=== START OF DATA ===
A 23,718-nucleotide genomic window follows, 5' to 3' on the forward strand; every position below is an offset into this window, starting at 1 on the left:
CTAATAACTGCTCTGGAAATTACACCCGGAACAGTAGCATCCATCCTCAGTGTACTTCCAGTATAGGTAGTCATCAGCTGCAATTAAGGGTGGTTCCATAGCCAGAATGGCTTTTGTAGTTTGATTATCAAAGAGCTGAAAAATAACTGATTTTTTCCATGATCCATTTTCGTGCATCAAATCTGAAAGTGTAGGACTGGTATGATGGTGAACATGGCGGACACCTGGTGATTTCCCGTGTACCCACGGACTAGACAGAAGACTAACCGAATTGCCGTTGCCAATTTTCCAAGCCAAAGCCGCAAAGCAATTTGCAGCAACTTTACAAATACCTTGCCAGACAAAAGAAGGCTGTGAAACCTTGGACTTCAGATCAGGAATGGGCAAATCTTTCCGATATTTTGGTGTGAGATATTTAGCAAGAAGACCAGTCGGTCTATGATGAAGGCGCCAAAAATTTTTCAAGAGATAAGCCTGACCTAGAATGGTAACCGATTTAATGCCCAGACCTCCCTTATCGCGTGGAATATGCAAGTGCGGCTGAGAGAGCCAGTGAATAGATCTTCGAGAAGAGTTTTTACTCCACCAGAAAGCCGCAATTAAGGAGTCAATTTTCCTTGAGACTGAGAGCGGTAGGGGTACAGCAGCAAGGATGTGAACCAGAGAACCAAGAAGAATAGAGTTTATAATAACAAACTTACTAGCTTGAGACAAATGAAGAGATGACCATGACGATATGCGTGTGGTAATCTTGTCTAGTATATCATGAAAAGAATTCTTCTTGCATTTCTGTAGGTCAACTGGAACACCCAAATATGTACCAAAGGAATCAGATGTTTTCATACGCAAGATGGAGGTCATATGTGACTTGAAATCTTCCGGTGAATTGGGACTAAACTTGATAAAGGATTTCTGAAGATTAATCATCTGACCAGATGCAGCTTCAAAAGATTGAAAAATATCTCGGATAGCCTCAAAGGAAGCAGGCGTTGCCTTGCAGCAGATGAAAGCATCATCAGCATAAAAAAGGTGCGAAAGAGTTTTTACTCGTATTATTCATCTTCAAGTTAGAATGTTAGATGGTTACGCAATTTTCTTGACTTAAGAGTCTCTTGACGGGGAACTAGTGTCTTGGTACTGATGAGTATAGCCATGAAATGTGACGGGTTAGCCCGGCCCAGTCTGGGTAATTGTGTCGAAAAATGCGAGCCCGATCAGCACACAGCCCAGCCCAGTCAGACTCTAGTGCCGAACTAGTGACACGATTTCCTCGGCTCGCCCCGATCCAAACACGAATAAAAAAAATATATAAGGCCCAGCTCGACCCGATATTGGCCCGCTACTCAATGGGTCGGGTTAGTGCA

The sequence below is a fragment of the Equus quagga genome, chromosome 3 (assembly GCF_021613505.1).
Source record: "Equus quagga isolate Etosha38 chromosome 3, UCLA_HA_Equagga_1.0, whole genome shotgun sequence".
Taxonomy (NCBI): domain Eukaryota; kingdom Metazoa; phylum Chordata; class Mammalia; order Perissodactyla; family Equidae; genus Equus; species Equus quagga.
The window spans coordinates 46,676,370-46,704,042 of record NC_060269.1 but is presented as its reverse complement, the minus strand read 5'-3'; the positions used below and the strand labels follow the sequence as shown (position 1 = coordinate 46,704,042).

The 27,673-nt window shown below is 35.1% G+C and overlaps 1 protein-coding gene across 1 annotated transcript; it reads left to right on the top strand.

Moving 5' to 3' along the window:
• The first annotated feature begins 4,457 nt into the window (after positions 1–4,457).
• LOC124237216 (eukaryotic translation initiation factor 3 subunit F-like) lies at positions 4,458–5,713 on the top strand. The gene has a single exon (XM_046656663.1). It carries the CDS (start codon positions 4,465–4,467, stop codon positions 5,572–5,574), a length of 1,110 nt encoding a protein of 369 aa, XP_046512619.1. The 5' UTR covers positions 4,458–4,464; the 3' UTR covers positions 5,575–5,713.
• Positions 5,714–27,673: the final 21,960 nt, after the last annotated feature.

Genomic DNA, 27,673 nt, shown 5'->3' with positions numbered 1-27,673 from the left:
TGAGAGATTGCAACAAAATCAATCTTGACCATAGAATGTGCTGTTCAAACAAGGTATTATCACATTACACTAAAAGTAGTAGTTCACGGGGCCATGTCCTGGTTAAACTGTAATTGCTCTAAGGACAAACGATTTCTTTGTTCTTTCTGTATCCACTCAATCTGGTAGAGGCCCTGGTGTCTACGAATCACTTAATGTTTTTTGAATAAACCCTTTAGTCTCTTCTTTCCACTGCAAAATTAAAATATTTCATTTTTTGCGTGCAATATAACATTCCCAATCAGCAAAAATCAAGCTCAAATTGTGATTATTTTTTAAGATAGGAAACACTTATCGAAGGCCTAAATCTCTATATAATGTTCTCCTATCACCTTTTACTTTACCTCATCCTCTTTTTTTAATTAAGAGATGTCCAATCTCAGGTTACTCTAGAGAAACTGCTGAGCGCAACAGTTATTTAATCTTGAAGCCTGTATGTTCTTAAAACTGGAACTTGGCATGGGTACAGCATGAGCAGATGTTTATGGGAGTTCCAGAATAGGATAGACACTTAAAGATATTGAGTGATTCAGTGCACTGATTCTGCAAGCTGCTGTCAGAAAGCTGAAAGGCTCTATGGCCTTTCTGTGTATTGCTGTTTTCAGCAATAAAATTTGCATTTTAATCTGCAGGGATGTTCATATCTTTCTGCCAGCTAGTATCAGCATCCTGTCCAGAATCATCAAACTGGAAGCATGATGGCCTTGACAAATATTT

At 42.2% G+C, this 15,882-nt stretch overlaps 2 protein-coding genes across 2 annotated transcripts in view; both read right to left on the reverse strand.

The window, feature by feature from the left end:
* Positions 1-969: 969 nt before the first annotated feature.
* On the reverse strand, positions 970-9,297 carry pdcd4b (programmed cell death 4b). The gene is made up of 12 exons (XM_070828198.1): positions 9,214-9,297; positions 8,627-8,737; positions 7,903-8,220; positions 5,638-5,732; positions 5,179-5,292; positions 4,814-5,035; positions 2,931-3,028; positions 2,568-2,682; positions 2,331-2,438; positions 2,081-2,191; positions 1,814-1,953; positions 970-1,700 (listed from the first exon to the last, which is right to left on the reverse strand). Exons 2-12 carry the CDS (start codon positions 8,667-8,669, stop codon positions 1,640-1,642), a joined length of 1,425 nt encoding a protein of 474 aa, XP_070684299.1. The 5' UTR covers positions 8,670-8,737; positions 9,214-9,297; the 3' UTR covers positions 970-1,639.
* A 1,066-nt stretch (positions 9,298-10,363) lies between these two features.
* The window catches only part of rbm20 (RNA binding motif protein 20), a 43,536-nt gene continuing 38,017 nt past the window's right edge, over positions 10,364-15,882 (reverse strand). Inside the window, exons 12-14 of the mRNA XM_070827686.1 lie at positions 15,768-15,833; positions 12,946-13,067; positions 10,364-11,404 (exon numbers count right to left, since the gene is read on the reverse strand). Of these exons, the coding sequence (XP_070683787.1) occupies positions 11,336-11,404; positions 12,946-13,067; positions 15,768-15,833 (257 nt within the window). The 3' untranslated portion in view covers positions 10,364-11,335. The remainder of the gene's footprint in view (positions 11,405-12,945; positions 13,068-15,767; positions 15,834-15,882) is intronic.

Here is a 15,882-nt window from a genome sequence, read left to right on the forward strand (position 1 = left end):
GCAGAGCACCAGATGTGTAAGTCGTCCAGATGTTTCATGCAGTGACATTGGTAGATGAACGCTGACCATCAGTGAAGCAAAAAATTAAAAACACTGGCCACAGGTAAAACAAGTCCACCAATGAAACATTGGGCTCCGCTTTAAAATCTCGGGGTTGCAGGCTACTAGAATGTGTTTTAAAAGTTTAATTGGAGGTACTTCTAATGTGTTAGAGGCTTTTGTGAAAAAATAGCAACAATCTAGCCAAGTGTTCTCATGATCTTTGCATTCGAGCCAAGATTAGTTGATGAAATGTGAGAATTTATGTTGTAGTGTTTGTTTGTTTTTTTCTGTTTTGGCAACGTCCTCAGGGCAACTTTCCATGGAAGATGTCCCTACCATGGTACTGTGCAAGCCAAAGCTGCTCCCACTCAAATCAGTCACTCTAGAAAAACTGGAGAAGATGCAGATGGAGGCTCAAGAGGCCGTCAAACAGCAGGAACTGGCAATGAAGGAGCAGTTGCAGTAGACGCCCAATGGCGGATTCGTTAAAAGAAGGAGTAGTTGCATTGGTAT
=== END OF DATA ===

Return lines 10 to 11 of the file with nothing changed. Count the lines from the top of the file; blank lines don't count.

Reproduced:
• LOC124237216 (eukaryotic translation initiation factor 3 subunit F-like) lies at positions 4,458–5,713 on the top strand. The gene has a single exon (XM_046656663.1). It carries the CDS (start codon positions 4,465–4,467, stop codon positions 5,572–5,574), a length of 1,110 nt encoding a protein of 369 aa, XP_046512619.1. The 5' UTR covers positions 4,458–4,464; the 3' UTR covers positions 5,575–5,713.
• Positions 5,714–27,673: the final 21,960 nt, after the last annotated feature.